We feel that we are not subject
to the laws of this court,
in the making of which we have no part.
Hellraisers Journal, Friday October 26, 1917
Washington, D. C. – Rebel Alice Paul Jailed for Freedom’s Cause
Although the following report from the News and Observer scores Alice Paul and the National Woman’s Party as “the laughing stock of Washington,” we nevertheless find therein the statement issued by Miss Paul and her supporters shortly after sentence was passed upon her.
From North Carolina’s Raleigh News and Observer of October 24, 1917:
ALICE PAUL HAPPY IN JAIL UNDER
THE CLAIM OF MARTYR
She Will Serve at Least Half a Year Unless
There Is Un-expected Turn
SHE WAS ILL WHEN FIRST PICKETS
Congressional Union For Woman Suffrage or Its Successor
The National Woman’s Party
Considered More or Less a Fake Organization
Since It Started
By H. E. C. BRYANT.
Washington, Oct. 23.-Miss Alice Paul is happy now that she is in jail, and can make the claim of martyr. She was ill when the first White House pickets were arrested, tried and sent to prison but as soon as she got well she began to try to force the authorities of the District of Columbia to recognize her as the leader of the lawbreakers. She was sentenced to six months for one offense and one month for another. She will serve at least a half a year unless some unexpected turn comes to free her.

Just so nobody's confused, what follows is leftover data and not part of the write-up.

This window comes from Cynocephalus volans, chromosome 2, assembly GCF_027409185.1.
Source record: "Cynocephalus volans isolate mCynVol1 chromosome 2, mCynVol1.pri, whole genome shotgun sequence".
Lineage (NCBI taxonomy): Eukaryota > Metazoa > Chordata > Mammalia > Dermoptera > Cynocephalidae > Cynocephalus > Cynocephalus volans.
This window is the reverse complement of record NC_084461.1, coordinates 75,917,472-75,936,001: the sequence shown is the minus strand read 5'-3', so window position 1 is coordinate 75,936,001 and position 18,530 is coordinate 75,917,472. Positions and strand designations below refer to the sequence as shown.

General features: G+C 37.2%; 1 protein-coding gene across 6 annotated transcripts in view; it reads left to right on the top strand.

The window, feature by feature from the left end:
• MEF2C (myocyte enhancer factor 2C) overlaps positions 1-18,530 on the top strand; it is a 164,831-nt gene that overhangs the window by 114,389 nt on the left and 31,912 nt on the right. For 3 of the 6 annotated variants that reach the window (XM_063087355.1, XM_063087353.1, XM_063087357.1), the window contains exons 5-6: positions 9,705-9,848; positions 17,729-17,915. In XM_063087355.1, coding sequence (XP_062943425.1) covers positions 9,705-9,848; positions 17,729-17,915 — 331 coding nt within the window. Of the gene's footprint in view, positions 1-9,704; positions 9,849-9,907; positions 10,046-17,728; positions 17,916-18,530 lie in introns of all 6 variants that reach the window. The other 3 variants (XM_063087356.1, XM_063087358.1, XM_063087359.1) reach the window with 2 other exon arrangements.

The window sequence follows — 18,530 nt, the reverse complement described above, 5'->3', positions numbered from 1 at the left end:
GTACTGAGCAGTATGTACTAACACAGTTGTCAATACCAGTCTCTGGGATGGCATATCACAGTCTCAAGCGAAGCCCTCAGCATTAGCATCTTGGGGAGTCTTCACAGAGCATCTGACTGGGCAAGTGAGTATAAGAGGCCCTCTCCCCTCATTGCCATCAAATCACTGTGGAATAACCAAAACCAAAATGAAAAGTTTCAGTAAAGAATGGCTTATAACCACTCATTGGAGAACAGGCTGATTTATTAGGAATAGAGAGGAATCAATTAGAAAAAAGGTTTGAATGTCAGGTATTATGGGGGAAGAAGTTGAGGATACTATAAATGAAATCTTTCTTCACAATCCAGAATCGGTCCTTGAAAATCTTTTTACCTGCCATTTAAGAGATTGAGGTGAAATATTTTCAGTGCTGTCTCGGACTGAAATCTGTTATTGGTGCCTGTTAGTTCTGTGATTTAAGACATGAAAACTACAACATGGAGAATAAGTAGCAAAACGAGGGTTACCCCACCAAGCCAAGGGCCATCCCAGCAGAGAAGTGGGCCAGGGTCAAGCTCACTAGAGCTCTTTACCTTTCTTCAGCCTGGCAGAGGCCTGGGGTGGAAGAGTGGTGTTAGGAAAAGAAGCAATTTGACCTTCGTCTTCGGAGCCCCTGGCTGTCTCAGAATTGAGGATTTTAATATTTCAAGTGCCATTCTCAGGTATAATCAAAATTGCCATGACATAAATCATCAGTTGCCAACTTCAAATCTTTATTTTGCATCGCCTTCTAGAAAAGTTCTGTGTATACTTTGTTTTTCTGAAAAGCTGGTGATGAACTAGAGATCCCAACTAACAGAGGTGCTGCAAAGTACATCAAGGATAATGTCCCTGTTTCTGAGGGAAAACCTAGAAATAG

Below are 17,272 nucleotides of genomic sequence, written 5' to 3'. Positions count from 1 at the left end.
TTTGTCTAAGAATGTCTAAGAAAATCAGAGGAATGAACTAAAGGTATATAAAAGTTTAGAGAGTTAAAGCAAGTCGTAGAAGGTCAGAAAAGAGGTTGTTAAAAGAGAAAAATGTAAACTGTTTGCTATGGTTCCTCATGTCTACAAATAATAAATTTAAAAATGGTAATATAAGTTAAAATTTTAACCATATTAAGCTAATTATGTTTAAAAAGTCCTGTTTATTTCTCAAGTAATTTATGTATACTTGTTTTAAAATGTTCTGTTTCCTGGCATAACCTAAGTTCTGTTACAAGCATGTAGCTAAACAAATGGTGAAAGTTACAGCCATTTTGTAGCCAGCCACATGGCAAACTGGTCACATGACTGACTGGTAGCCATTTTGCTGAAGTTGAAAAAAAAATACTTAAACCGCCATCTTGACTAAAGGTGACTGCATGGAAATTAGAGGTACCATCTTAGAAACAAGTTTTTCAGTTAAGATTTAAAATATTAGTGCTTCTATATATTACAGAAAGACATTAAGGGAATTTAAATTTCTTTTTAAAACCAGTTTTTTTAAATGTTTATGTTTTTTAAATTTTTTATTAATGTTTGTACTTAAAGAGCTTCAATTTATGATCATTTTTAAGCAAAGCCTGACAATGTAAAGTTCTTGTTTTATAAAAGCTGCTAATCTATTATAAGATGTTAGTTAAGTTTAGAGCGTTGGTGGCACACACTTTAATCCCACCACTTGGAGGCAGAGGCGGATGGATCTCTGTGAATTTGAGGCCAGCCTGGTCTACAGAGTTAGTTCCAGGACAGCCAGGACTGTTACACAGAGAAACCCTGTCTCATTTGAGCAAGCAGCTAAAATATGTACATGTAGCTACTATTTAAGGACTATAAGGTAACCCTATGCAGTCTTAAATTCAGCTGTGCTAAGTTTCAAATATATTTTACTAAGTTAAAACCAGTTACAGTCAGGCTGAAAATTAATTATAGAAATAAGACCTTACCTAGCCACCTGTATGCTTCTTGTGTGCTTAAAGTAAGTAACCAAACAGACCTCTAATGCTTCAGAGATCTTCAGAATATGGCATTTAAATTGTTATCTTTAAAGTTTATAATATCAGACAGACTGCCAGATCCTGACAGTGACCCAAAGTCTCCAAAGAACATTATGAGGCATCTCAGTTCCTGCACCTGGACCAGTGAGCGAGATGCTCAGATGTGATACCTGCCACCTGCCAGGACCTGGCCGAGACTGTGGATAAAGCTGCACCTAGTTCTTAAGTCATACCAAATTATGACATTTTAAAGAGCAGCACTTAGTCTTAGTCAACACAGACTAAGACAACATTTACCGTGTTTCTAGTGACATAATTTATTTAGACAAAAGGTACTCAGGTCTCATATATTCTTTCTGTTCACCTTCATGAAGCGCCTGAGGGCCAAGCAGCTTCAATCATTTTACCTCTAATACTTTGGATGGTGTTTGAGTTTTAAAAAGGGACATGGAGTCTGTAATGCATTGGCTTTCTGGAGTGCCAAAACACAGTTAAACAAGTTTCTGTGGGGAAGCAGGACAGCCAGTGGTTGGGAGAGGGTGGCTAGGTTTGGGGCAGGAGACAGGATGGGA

The Congressional Union for Woman Suffrage or its successor, the National Woman’s Party, has been more or less a fake organization ever since it started. Conventions have been held, and delegates “selected” from the “various States.” A few years ago, when a national convention was held here, and all the States were to be represented, the News and Observer correspondent went to the Columbia Theatre, where it assembled, to get a list of the North Carolina suffragists. The Tar Heel seats were filled with women carrying North Carolina standards but only one or two out of the score who “represented” the State had ever as much as passed through it. Most of the women claiming to be North Carolinians lived in the District of Columbia, where they were born. The “national convention” was made up of fake-delegates. Like the three famous tailors of Tooley street they met and resoluted.
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